Building regulation for resilience: converting disaster experience into a safer built environment - the case of Japan

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This report describes Japan’s incremental approach to developing, implementing, and facilitating compliance with building regulation over many decades. It explains Japan’s unique path to developing a policy and legal framework as well as compliance mechanisms that grow out of this framework and that function within Japan’s risk profile and climate, culture, and construction practices. Although Japan is well known for its advanced engineering knowledge and for employing engineering solutions in disaster risk management, it also relies on non-technical approaches and has created a legal and quality management ecosystem for buildings within which those technical solutions can be successful.

The lessons this report highlights are relevant for policy makers, building governance practitioners, and project managers in developing countries who are interested in creating a safer built environment. The lessons grow out of Japan’s incremental, context-specific approach to building safety—an approach that is driven by and responds to Japan’s specific hazard profile, geophysical characteristics, climate, culture, construction practices, and legal system. Countries facing different hazards, using different construction practices and materials, and operating under different laws can nonetheless apply the experience-based, step-by-step approach to their own context.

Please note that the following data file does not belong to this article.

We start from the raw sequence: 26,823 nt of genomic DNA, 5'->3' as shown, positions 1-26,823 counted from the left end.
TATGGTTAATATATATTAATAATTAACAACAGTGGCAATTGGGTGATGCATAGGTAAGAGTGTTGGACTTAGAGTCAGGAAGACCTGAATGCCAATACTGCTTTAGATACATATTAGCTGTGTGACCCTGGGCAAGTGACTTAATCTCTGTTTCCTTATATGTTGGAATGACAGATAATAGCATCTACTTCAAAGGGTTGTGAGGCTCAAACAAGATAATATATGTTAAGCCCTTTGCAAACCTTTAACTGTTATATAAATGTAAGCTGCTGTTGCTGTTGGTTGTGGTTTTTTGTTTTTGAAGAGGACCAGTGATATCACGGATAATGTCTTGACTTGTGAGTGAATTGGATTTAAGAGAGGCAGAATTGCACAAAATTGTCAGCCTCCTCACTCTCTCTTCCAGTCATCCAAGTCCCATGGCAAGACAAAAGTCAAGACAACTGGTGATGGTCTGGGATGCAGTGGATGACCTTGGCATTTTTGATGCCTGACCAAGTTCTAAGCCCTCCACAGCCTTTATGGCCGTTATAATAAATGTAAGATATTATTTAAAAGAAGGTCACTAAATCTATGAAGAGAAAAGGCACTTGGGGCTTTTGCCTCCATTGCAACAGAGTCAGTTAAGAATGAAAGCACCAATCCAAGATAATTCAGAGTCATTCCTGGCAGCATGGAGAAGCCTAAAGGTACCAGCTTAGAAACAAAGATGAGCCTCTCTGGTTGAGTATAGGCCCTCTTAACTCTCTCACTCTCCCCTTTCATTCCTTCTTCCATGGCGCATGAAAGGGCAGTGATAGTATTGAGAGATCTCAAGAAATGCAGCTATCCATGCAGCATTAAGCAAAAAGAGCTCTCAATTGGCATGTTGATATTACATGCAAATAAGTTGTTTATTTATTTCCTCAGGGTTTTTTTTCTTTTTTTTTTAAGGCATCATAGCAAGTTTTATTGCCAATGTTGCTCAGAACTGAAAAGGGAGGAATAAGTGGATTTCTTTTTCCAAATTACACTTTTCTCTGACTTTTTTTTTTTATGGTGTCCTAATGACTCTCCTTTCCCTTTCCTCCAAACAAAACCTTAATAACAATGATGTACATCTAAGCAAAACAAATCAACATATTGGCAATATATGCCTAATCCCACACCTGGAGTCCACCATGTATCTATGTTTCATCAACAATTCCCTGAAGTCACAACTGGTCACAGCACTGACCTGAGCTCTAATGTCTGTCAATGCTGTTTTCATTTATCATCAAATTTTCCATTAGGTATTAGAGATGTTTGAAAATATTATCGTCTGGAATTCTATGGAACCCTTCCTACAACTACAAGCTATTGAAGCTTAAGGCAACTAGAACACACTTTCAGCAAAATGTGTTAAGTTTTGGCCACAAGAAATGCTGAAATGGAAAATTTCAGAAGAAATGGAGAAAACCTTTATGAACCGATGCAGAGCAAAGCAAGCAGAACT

This report focuses on seismic risk in part because earthquakes have been important in driving Japan’s building safety regime, but also because there are rich data on the impact of, response to, and increasing resilience to earthquakes. The report does not address Japan’s efforts to improve resilience to fire, tropical cyclone (typhoon), and other hazards and should therefore not be considered exhaustive.